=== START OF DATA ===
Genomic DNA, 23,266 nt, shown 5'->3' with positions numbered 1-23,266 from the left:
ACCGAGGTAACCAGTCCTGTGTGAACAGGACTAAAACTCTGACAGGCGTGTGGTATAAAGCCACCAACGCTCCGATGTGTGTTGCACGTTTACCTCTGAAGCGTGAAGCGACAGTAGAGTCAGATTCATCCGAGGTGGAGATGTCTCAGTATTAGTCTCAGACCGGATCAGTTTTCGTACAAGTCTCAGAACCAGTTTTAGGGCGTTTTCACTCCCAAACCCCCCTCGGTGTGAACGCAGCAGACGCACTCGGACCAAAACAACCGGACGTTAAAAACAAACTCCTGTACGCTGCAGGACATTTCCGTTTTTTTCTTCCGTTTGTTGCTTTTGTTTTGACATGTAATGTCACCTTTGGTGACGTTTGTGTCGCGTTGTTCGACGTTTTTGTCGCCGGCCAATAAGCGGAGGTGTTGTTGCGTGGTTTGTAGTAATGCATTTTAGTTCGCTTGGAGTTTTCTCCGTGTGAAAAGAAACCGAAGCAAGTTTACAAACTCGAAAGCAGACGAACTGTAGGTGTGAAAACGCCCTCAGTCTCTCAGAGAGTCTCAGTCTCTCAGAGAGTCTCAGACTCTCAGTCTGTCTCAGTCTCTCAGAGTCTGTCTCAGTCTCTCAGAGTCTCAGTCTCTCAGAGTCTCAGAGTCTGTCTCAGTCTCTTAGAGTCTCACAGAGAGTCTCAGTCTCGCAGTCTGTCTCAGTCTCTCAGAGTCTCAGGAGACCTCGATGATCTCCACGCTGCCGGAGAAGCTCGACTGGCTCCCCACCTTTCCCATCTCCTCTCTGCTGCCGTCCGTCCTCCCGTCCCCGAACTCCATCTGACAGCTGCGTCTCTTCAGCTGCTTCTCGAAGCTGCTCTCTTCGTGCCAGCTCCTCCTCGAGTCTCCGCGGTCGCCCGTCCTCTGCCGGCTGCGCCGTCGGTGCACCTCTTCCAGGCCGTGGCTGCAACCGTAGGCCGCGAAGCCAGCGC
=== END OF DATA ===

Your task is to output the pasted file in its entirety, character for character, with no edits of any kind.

Genomic DNA, 23,266 nt, shown 5'->3' with positions numbered 1-23,266 from the left:
ACCGAGGTAACCAGTCCTGTGTGAACAGGACTAAAACTCTGACAGGCGTGTGGTATAAAGCCACCAACGCTCCGATGTGTGTTGCACGTTTACCTCTGAAGCGTGAAGCGACAGTAGAGTCAGATTCATCCGAGGTGGAGATGTCTCAGTATTAGTCTCAGACCGGATCAGTTTTCGTACAAGTCTCAGAACCAGTTTTAGGGCGTTTTCACTCCCAAACCCCCCTCGGTGTGAACGCAGCAGACGCACTCGGACCAAAACAACCGGACGTTAAAAACAAACTCCTGTACGCTGCAGGACATTTCCGTTTTTTTCTTCCGTTTGTTGCTTTTGTTTTGACATGTAATGTCACCTTTGGTGACGTTTGTGTCGCGTTGTTCGACGTTTTTGTCGCCGGCCAATAAGCGGAGGTGTTGTTGCGTGGTTTGTAGTAATGCATTTTAGTTCGCTTGGAGTTTTCTCCGTGTGAAAAGAAACCGAAGCAAGTTTACAAACTCGAAAGCAGACGAACTGTAGGTGTGAAAACGCCCTCAGTCTCTCAGAGAGTCTCAGTCTCTCAGAGAGTCTCAGACTCTCAGTCTGTCTCAGTCTCTCAGAGTCTGTCTCAGTCTCTCAGAGTCTCAGTCTCTCAGAGTCTCAGAGTCTGTCTCAGTCTCTTAGAGTCTCACAGAGAGTCTCAGTCTCGCAGTCTGTCTCAGTCTCTCAGAGTCTCAGGAGACCTCGATGATCTCCACGCTGCCGGAGAAGCTCGACTGGCTCCCCACCTTTCCCATCTCCTCTCTGCTGCCGTCCGTCCTCCCGTCCCCGAACTCCATCTGACAGCTGCGTCTCTTCAGCTGCTTCTCGAAGCTGCTCTCTTCGTGCCAGCTCCTCCTCGAGTCTCCGCGGTCGCCCGTCCTCTGCCGGCTGCGCCGTCGGTGCACCTCTTCCAGGCCGTGGCTGCAACCGTAGGCCGCGAAGCCAGCGC